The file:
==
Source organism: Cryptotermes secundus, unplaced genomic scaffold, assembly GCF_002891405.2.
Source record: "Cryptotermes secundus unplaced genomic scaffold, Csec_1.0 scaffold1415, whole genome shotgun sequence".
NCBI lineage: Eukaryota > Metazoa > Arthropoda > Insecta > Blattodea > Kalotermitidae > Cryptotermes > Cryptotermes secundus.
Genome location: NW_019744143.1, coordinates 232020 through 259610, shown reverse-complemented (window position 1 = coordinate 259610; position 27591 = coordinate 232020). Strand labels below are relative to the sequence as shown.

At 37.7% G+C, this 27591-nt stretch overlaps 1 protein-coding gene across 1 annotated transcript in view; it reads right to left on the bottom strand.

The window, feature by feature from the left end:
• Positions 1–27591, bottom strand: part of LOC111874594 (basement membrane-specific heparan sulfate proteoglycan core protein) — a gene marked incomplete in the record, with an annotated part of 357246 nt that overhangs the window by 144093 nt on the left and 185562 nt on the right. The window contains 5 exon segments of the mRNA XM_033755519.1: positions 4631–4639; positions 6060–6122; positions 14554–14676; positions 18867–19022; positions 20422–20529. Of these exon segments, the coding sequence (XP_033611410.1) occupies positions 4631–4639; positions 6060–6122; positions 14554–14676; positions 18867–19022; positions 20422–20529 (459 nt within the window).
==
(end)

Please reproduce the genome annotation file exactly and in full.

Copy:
Source organism: Cryptotermes secundus, unplaced genomic scaffold, assembly GCF_002891405.2.
Source record: "Cryptotermes secundus unplaced genomic scaffold, Csec_1.0 scaffold1415, whole genome shotgun sequence".
NCBI lineage: Eukaryota > Metazoa > Arthropoda > Insecta > Blattodea > Kalotermitidae > Cryptotermes > Cryptotermes secundus.
Genome location: NW_019744143.1, coordinates 232020 through 259610, shown reverse-complemented (window position 1 = coordinate 259610; position 27591 = coordinate 232020). Strand labels below are relative to the sequence as shown.

At 37.7% G+C, this 27591-nt stretch overlaps 1 protein-coding gene across 1 annotated transcript in view; it reads right to left on the bottom strand.

The window, feature by feature from the left end:
• Positions 1–27591, bottom strand: part of LOC111874594 (basement membrane-specific heparan sulfate proteoglycan core protein) — a gene marked incomplete in the record, with an annotated part of 357246 nt that overhangs the window by 144093 nt on the left and 185562 nt on the right. The window contains 5 exon segments of the mRNA XM_033755519.1: positions 4631–4639; positions 6060–6122; positions 14554–14676; positions 18867–19022; positions 20422–20529. Of these exon segments, the coding sequence (XP_033611410.1) occupies positions 4631–4639; positions 6060–6122; positions 14554–14676; positions 18867–19022; positions 20422–20529 (459 nt within the window).